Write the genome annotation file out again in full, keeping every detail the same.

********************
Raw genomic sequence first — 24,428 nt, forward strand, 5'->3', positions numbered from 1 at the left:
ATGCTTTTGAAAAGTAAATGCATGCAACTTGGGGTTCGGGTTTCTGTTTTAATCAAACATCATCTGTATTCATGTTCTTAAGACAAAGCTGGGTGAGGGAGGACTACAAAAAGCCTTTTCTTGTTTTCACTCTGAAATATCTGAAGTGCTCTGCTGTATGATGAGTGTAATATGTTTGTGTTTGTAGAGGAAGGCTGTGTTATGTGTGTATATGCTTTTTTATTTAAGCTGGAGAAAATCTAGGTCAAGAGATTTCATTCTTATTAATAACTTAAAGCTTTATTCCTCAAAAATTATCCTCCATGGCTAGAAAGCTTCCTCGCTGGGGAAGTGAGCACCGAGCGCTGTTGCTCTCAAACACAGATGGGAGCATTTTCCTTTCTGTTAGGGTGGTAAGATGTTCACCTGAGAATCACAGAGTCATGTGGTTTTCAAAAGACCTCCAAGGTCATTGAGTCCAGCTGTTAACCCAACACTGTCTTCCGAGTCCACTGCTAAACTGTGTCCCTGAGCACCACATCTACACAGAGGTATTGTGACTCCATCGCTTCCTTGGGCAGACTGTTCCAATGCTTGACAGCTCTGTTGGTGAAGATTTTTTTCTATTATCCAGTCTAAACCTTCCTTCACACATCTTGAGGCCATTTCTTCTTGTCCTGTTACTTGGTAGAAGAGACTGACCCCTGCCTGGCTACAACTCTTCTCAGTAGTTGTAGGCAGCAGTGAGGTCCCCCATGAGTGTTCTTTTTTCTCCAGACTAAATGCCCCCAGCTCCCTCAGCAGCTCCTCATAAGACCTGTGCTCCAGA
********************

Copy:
Raw genomic sequence first — 24,428 nt, forward strand, 5'->3', positions numbered from 1 at the left:
ATGCTTTTGAAAAGTAAATGCATGCAACTTGGGGTTCGGGTTTCTGTTTTAATCAAACATCATCTGTATTCATGTTCTTAAGACAAAGCTGGGTGAGGGAGGACTACAAAAAGCCTTTTCTTGTTTTCACTCTGAAATATCTGAAGTGCTCTGCTGTATGATGAGTGTAATATGTTTGTGTTTGTAGAGGAAGGCTGTGTTATGTGTGTATATGCTTTTTTATTTAAGCTGGAGAAAATCTAGGTCAAGAGATTTCATTCTTATTAATAACTTAAAGCTTTATTCCTCAAAAATTATCCTCCATGGCTAGAAAGCTTCCTCGCTGGGGAAGTGAGCACCGAGCGCTGTTGCTCTCAAACACAGATGGGAGCATTTTCCTTTCTGTTAGGGTGGTAAGATGTTCACCTGAGAATCACAGAGTCATGTGGTTTTCAAAAGACCTCCAAGGTCATTGAGTCCAGCTGTTAACCCAACACTGTCTTCCGAGTCCACTGCTAAACTGTGTCCCTGAGCACCACATCTACACAGAGGTATTGTGACTCCATCGCTTCCTTGGGCAGACTGTTCCAATGCTTGACAGCTCTGTTGGTGAAGATTTTTTTCTATTATCCAGTCTAAACCTTCCTTCACACATCTTGAGGCCATTTCTTCTTGTCCTGTTACTTGGTAGAAGAGACTGACCCCTGCCTGGCTACAACTCTTCTCAGTAGTTGTAGGCAGCAGTGAGGTCCCCCATGAGTGTTCTTTTTTCTCCAGACTAAATGCCCCCAGCTCCCTCAGCAGCTCCTCATAAGACCTGTGCTCCAGA